President Joe Biden’s administration signed off on Florida’s request to extend by 10 months the length of time women can qualify for postpartum Medicaid and Children’s Health Insurance Program benefits.
Following the expiration of the public health emergency, an estimated 52,000 women in Florida will continue to be covered by Medicaid for one year following delivery. Florida will serve the women through the Medicaid 1115 managed care waiver, which allows the state to require the women to enroll in a Medicaid managed care plan.
House Speaker Chris Sprowls championed the 10-month extension of Medicaid benefits to pregnant women during the 2021 Session, announcing his support for the extension of benefits at a press conference where he was flanked by lawmakers, many of them House members of the Florida Women’s Legislative Caucus.
“I believe that every baby should have the opportunity to be born healthy,” Sprowls said, announcing his intention to take advantage of increased funding made available under the federal law. “And for that baby to thrive, every mother needs appropriate care.”
State Medicaid officials submitted a request to extend postpartum coverage last summer after passage of SB 2518.
The state’s request didn’t get approved though until lawmakers passed SB 2526 during the 2022 Session, which ensured that people enrolled in the Children’s Health Insurance Program, a Medicaid expansion, would also qualify for the extended benefits.
The Centers for Medicare & Medicaid Services approved Florida’s request Wednesday, along with requests from California, Kentucky and Oregon.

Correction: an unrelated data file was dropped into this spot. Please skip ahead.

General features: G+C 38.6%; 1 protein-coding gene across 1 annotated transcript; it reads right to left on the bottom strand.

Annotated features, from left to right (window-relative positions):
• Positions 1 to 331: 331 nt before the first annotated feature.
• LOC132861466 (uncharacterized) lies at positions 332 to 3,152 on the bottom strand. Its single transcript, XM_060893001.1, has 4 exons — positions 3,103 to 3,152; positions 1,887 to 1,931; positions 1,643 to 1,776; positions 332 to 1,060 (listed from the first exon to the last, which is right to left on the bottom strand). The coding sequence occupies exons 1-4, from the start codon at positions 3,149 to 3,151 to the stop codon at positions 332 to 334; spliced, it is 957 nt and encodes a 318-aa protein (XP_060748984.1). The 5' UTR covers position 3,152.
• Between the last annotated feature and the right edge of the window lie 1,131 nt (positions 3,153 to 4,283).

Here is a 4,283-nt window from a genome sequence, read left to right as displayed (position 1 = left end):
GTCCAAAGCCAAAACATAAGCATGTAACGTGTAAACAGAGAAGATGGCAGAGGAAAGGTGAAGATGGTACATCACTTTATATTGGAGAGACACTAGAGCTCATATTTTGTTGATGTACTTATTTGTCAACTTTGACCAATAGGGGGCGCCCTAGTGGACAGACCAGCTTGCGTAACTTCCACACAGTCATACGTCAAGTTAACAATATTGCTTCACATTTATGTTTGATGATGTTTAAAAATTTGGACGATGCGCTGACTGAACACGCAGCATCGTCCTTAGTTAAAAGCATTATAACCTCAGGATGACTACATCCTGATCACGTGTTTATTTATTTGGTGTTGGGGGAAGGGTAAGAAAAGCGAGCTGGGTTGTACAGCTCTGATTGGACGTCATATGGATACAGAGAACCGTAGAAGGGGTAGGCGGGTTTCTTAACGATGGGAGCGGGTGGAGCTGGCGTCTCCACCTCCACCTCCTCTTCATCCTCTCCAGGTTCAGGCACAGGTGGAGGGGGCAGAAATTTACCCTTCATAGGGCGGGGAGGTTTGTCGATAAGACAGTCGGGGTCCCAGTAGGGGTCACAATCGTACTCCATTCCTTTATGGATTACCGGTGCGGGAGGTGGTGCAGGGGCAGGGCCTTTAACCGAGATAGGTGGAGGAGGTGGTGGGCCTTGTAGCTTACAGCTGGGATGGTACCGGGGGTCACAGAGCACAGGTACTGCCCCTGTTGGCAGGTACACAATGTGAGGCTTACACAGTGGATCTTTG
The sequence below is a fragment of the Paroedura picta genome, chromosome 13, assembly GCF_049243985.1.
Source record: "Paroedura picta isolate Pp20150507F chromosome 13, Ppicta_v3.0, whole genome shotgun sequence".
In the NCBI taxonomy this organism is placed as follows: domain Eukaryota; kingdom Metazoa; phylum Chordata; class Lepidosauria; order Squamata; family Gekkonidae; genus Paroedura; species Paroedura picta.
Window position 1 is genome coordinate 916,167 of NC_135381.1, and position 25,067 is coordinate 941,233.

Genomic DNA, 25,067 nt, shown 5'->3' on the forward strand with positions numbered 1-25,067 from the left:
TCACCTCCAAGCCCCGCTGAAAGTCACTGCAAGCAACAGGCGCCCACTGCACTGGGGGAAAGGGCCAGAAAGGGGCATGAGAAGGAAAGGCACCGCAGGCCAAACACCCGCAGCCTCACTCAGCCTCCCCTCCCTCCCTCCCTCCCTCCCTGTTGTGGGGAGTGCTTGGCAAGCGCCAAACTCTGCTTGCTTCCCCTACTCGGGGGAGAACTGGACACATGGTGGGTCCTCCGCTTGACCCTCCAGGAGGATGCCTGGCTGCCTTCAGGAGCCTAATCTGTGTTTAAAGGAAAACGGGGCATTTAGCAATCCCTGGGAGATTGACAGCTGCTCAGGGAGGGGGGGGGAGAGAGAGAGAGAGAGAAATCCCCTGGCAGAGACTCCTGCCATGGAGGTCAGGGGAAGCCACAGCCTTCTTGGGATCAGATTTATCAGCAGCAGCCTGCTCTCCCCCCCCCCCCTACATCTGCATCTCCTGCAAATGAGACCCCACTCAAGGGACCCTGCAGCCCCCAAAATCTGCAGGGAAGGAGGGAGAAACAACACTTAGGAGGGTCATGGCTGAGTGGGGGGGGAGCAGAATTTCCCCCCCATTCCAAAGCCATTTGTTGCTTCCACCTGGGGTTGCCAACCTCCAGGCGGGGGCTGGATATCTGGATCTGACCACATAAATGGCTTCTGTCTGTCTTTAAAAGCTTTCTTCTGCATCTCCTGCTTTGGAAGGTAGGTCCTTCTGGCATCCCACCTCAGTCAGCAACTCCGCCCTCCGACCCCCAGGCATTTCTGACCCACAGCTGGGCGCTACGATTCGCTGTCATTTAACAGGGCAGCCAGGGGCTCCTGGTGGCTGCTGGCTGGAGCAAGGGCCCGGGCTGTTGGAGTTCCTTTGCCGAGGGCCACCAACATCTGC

“As CMS Administrator, and also as a mother, I applaud California, Florida, Kentucky, and Oregon for joining a cadre of states in giving families one of the greatest gifts we can: the peace of mind of health coverage, particularly in the critical post-partum period,” said CMS Administrator Chiquita Brooks-LaSure.
“The American Rescue Plan gives all states an easier pathway to extend postpartum coverage beyond the critical first weeks for a new family, which can put all our communities, particularly those hard-hit by health disparities, on a better course toward health and well-being.”
Women in Florida have been getting extended Medicaid benefits following the birth of their children since March 2020, after the federal government issued a public health emergency in the wake of the coronavirus epidemic.
The public health emergency provides states with enhanced Medicaid funding, but it prohibits states from disenrolling any Medicaid beneficiary from the program until the public health emergency expires. The COVID-19 epidemic coupled with the moratorium on Medicaid disenrollment has caused enrollment in Florida’s Medicaid program to balloon to nearly 5.2 million people as of April 30. That’s an all-time high.